How to Design Sustainable Packaging
This how to design for sustainable packaging checklist was developed by PAC Packaging Consortium to help reduce the carbon footprint of packaging at the design stage. There are many aspects to developing product packaging and the sustainability aspect is an important one. In short, sustainability refers to the environmental impact of the package from the extraction of resources to after consumer use. To determine whether or not a package meets sustainability objectives within the supply chain of today depends on a number of considerations, however, first and foremost, your product must be adequately protected and preserved. When considering material options, always ensure the package meets the needs of your product.
The checklist gives a good overview of the various components to consider during the design stage.
The 6 Key Elements to the sustainable packaging checklist are:
1. Source – assess what the materials are made from and where they are sourced:
a. Is there a risk to human health?
b. Is the source renewable?
c. Does it contain recycled content?
d. Does it meet regulatory compliance?
e. Are your claims verifiable?
f. What are the greenhouse emissions?
g. Does the labeling clearly identify the recycled content?
The recycled material could result in a higher carbon footprint material depending on where it is sourced.
2. Reduce and Optimize – understand how the sustainable package will be used throughout the entire supply system:
a. Can the primary package material be reduced – size, weight, thickness?
b. Would product formula changes, ie, compaction, result in reduced packaging?
c. Are there containment and transport package reduction opportunities?
d. Would better cube utilization result in reduction?
There are significant opportunities to reduce material usage and/or product damage when the entire supply system is examined and understood. Ensure trade-offs are considered as an increase in product damage could offset gains.
3. Reuse – explore opportunities for post-consumer reuse:
a. Is there a return system in place, eg., bottle returns for cleaning and reuse?
b. Does the packaging encourage reuse, if so, how many times?
c. Are there opportunities to educate the consumer on the value of reuse?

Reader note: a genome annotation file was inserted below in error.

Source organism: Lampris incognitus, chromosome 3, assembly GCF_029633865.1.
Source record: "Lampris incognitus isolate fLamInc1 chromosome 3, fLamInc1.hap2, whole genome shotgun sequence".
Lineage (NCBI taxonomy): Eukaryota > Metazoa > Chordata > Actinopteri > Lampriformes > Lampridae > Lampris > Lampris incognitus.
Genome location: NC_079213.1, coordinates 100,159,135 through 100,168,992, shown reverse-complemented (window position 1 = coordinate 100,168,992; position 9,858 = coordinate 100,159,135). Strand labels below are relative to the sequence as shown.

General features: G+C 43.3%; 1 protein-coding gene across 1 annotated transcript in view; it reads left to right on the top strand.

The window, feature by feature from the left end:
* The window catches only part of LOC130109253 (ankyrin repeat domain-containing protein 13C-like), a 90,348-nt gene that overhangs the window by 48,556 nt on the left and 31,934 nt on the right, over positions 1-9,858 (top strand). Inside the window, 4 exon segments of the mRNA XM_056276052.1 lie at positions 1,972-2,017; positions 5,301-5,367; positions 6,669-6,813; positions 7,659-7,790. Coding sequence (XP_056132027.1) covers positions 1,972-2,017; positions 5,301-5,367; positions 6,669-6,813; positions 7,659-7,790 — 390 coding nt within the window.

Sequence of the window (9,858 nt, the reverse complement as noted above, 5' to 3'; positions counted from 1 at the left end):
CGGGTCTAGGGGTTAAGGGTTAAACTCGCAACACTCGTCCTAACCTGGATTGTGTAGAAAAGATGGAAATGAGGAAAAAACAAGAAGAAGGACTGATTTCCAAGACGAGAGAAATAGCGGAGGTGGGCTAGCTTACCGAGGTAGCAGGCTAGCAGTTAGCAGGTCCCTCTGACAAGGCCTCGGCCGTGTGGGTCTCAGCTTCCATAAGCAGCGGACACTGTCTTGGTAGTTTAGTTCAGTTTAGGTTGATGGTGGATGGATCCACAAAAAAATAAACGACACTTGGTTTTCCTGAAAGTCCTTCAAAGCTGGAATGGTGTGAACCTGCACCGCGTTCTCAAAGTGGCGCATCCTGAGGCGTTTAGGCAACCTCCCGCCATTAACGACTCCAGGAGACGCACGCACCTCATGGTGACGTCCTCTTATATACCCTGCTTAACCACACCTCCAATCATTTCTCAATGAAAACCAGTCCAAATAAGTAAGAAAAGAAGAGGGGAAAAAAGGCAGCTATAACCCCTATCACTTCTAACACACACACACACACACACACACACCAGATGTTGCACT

4. Recycle – examine the systems in place for recycling in your target markets:
a. Is the packaging being collected, sorted and recycled?
b. Is there an end market for the recycled materials?
c. What alternative options are there for difficult to process materials?
The consideration is not whether the material can be recycled but rather that it is actually being recycled.
5. Compost – determine how the packaging will be discarded:
a. If there are multi-materials, can the package be disassembled?
b. Can it be recycled?
c. How will it break down in the various composting environments such as industrial, backyard or landfill?
d. What are the risks of consumer confusion?
e. Does the packaging meet regulatory requirements?
f. Are your claims verifiable?
6. Communication – assess whether the consumer understands what to do after use?
a. Are you clearly communicating how the consumer is to dispose of the package?
b. Have you verified your sustainability claims within your markets?
c. Do you conduct testing to determine if your consumers understand your claims?
d. Do your claims meet regulatory compliance?
Conflicting messaging to consumers can result in a loss of material recovery. It is up to all stakeholders in the supply chain to educate consumers and ensure the messaging is accurate and understood.
The Checklist provides additional information about trade-off considerations, hard to recycle materials, optimization examples, reference tools and additional resources. For more detailed information, download the checklist here – PAC Sustainability Checklist.
For more articles like this one, subscribe to our monthly newsletter.